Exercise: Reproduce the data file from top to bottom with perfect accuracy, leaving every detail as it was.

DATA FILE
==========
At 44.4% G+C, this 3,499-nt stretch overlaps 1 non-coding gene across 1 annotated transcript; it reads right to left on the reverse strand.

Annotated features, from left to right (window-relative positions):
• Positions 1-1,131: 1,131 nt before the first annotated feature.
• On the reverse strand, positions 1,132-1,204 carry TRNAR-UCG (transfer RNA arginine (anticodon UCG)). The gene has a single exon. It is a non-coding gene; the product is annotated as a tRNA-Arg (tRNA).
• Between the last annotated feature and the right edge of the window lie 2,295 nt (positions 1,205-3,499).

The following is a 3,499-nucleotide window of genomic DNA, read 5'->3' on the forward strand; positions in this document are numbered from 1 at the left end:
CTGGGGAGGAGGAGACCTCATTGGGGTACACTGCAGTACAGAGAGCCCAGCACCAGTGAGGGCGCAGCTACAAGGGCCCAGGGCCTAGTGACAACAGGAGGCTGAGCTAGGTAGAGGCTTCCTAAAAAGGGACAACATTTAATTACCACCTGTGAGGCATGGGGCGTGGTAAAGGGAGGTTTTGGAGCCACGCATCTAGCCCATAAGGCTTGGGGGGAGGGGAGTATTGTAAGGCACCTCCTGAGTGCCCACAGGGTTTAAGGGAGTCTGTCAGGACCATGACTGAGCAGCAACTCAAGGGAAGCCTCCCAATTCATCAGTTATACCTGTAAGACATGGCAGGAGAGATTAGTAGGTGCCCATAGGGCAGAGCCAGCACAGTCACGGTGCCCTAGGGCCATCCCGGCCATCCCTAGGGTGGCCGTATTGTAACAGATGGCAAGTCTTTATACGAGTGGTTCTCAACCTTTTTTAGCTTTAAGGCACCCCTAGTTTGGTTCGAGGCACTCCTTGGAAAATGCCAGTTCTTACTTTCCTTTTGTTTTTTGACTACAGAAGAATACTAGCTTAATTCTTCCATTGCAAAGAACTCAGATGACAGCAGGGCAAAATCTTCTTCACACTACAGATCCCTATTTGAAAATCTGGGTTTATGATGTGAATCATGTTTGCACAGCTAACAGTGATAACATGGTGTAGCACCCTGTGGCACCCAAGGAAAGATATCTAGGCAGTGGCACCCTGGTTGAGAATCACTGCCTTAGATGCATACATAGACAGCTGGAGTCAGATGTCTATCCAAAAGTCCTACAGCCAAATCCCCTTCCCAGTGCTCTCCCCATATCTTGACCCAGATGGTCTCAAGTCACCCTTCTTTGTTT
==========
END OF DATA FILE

At 44.4% G+C, this 3,499-nt stretch overlaps 1 non-coding gene across 1 annotated transcript; it reads right to left on the reverse strand.

Annotated features, from left to right (window-relative positions):
• Positions 1-1,131: 1,131 nt before the first annotated feature.
• On the reverse strand, positions 1,132-1,204 carry TRNAR-UCG (transfer RNA arginine (anticodon UCG)). The gene has a single exon. It is a non-coding gene; the product is annotated as a tRNA-Arg (tRNA).
• Between the last annotated feature and the right edge of the window lie 2,295 nt (positions 1,205-3,499).

The following is a 3,499-nucleotide window of genomic DNA, read 5'->3' on the forward strand; positions in this document are numbered from 1 at the left end:
CTGGGGAGGAGGAGACCTCATTGGGGTACACTGCAGTACAGAGAGCCCAGCACCAGTGAGGGCGCAGCTACAAGGGCCCAGGGCCTAGTGACAACAGGAGGCTGAGCTAGGTAGAGGCTTCCTAAAAAGGGACAACATTTAATTACCACCTGTGAGGCATGGGGCGTGGTAAAGGGAGGTTTTGGAGCCACGCATCTAGCCCATAAGGCTTGGGGGGAGGGGAGTATTGTAAGGCACCTCCTGAGTGCCCACAGGGTTTAAGGGAGTCTGTCAGGACCATGACTGAGCAGCAACTCAAGGGAAGCCTCCCAATTCATCAGTTATACCTGTAAGACATGGCAGGAGAGATTAGTAGGTGCCCATAGGGCAGAGCCAGCACAGTCACGGTGCCCTAGGGCCATCCCGGCCATCCCTAGGGTGGCCGTATTGTAACAGATGGCAAGTCTTTATACGAGTGGTTCTCAACCTTTTTTAGCTTTAAGGCACCCCTAGTTTGGTTCGAGGCACTCCTTGGAAAATGCCAGTTCTTACTTTCCTTTTGTTTTTTGACTACAGAAGAATACTAGCTTAATTCTTCCATTGCAAAGAACTCAGATGACAGCAGGGCAAAATCTTCTTCACACTACAGATCCCTATTTGAAAATCTGGGTTTATGATGTGAATCATGTTTGCACAGCTAACAGTGATAACATGGTGTAGCACCCTGTGGCACCCAAGGAAAGATATCTAGGCAGTGGCACCCTGGTTGAGAATCACTGCCTTAGATGCATACATAGACAGCTGGAGTCAGATGTCTATCCAAAAGTCCTACAGCCAAATCCCCTTCCCAGTGCTCTCCCCATATCTTGACCCAGATGGTCTCAAGTCACCCTTCTTTGTTT